The critique of “fast fashion” is quite clear— a regime that says pile it high, sell it cheap and hang the consequences. On the other hand, the ethical fashion industry has it’s own share of criticisms: from associations with gaudy grandma aesthetics, to an all too familiar Western Savior Complex in every marketing campaign.


The critique of “fast fashion” is quite clear— pile it high, sell it cheap and hang the consequences.

On the other hand, the ethical fashion industry has it’s own share of criticisms: from an association with gaudy grandma aesthetics, to a familiar Western Savior Complex in every marketing campaign.

Most of these issues come to light with more immersion in the industry; critique comes with understanding— even I was quick to applaud all brands that seemed to aid another: Do it for the children! Do it for the women! Yet, I’ve grown more aware with time.

Of course, this is not to undermine the importance of ethical fashion/holistic business models at large. Yet, it's tough to deny the need to address the narratives of artisans in a way that does not perpetuate poverty porn, or a rhetoric that runs solely on pathos to fuel sales— ethical fashion is, after all, both parts social action coupled with personal expression.

And that brings me to today’s feature: Victoria Road.

Apart from aesthetic appeal, Victoria Road maintains a focus on artisans, and straying away from the savior mentality. In a recent article reflecting on the lessons I learned during my field study in La Paz, one important lesson was recognizing that the community you work with knows exactly what they need.

Victoria Road’s co-founders Megan and Shannon touched on their approach with working with artisans in a recent interview on the StyleWise blog: “They start with a lot, we just want to help them build with it. It’s so important for me to listen, to just be quiet, and the thing that enables us to do that – and I think where we feel really strongly – is having local people work with local people.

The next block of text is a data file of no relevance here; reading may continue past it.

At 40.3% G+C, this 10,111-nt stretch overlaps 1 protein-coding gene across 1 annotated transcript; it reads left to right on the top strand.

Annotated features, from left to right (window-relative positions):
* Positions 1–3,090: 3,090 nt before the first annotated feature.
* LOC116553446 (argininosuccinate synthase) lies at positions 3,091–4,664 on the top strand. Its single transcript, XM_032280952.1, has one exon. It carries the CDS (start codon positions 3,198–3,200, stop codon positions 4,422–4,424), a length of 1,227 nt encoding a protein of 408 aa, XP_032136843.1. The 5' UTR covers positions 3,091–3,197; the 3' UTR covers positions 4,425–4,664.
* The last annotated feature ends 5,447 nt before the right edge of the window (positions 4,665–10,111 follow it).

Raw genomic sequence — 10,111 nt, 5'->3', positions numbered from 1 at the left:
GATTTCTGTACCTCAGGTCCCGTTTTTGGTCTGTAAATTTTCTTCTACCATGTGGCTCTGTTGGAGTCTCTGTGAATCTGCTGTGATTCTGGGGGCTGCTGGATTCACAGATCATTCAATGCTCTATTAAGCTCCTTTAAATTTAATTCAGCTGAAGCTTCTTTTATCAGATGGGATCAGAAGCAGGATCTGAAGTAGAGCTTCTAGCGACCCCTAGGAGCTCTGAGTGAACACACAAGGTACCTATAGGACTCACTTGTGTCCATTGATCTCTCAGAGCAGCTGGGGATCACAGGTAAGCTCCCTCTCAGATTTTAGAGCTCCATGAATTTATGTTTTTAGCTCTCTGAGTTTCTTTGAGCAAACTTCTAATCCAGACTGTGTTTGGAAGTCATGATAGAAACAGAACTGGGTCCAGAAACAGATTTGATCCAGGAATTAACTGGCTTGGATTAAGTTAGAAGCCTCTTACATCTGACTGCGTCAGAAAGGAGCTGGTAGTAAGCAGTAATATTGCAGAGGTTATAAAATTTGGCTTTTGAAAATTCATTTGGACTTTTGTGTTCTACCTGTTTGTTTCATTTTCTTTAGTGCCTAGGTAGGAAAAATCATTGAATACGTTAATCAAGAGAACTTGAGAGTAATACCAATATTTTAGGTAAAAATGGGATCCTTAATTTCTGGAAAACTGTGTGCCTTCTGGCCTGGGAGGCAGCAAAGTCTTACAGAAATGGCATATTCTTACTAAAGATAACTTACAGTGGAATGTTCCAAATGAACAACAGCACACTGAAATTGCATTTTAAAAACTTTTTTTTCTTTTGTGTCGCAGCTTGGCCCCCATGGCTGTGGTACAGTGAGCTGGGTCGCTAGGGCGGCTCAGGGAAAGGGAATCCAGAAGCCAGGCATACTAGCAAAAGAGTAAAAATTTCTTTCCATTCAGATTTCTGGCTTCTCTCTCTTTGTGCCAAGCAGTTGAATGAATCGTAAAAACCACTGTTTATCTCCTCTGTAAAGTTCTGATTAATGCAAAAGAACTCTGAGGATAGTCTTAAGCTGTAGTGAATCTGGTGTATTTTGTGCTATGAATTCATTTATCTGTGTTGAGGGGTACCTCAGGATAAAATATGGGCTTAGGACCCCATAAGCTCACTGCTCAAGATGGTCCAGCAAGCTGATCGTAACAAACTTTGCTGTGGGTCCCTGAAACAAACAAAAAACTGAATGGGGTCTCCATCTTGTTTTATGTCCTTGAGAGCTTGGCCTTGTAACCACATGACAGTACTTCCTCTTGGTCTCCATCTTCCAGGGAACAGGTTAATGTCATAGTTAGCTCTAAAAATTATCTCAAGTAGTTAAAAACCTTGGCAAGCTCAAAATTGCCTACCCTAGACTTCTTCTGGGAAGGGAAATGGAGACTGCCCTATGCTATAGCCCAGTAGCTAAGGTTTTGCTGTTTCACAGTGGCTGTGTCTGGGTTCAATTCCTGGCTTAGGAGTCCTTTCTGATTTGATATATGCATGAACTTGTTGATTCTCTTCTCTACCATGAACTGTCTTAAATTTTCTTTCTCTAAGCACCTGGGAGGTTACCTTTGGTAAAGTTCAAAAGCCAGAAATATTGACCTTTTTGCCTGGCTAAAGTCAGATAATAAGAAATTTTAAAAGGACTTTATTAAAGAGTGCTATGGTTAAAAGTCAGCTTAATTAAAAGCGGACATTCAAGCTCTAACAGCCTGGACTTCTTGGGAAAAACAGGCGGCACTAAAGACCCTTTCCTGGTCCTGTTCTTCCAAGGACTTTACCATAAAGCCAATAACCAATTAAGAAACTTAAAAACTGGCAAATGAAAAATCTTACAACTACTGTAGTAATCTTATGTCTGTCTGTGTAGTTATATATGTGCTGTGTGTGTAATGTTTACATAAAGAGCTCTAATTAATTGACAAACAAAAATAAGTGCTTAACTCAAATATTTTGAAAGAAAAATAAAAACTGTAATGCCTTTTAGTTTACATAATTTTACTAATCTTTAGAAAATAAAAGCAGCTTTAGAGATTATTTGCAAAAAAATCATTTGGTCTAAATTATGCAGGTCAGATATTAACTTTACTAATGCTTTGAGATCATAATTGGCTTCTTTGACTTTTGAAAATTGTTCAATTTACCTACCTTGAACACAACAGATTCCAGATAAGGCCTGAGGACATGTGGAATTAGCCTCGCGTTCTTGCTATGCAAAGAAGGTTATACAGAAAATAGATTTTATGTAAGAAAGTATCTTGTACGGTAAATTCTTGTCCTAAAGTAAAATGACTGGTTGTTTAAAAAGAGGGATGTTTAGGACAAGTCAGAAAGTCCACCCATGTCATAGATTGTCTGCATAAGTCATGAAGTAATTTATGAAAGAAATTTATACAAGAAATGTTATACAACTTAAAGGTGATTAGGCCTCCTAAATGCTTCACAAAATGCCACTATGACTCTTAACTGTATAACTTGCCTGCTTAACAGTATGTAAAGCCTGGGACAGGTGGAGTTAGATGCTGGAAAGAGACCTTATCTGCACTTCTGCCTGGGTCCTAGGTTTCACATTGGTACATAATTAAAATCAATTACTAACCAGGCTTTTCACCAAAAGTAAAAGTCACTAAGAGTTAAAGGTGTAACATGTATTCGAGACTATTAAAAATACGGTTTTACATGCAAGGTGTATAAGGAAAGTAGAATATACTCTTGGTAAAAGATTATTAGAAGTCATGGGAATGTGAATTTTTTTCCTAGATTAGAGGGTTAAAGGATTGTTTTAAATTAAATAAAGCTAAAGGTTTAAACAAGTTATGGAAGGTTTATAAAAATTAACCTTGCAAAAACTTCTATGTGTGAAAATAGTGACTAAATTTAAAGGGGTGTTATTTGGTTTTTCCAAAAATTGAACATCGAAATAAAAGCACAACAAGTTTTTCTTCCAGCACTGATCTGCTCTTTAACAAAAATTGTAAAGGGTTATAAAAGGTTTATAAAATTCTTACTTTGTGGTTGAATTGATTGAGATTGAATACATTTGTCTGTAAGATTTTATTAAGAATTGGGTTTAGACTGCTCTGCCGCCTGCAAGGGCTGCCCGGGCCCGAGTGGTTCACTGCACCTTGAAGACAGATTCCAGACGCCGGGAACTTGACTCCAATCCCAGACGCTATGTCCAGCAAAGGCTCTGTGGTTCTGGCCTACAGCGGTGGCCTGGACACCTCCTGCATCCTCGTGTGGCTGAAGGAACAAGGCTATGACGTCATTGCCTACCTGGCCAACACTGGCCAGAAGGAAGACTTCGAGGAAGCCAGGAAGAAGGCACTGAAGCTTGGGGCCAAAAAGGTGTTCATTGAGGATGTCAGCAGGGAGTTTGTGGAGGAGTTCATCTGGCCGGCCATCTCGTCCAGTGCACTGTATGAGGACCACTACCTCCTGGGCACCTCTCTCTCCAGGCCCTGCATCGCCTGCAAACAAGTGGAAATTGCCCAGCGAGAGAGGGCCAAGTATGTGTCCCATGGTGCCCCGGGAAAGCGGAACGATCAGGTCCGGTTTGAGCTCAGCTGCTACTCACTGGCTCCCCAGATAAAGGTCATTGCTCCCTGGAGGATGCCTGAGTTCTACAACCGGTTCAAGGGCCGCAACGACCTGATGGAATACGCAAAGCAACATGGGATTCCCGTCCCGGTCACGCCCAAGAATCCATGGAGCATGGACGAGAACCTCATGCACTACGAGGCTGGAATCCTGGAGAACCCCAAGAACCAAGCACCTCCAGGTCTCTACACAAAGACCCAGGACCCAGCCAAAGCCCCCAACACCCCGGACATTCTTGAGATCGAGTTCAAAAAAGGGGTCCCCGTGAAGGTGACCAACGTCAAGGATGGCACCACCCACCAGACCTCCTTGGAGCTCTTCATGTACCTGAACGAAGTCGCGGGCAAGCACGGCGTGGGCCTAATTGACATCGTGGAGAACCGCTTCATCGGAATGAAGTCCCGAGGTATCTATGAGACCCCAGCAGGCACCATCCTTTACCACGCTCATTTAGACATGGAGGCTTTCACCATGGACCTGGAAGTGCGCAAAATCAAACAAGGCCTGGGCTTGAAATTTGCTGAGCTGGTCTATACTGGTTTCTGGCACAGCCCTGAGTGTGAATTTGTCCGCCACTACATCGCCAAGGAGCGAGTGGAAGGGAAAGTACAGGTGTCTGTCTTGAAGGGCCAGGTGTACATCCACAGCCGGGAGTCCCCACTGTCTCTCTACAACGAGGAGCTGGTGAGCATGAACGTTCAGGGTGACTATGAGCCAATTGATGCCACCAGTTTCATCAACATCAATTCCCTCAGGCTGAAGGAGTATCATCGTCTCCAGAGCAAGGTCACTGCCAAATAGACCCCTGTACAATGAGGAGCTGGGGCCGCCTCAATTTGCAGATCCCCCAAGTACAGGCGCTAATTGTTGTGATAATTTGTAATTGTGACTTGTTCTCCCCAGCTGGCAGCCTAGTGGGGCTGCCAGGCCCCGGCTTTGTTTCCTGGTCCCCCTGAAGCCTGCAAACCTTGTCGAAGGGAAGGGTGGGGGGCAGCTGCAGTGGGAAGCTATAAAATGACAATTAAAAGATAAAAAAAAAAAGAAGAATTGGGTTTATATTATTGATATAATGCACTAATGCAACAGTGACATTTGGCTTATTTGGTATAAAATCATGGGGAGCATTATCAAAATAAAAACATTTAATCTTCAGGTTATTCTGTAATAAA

"THEY START WITH ALOT; 

WE JUST WANT TO HELP 

THEM BUILD WITH IT." 

Now let's talk aesthetics— can't ignore this factor of the ethical fashion equation. I think a keen focus on the aesthetics of ethical fashion brands integral to its rise in mainstream fashion culture; brands that are appealing in addition their ethics.

Of course, that’s always relative to the individual. For me, I can’t deny the match made in sartorial heaven between this Natalia Naveed dress coupled and Shalimar Collection Earcuff.


Enjoy, dear readers!

CREATIVE DIRECTION AND POST PROCESSING
Aditi Mayer
PHOTOGRAPHY ASSISTANCE
Zehra Abbas
WARDROBE
MODEL
Aditi Mayer

FTC: This post was sponsored by Victoria Road. All content and opinions are my own.



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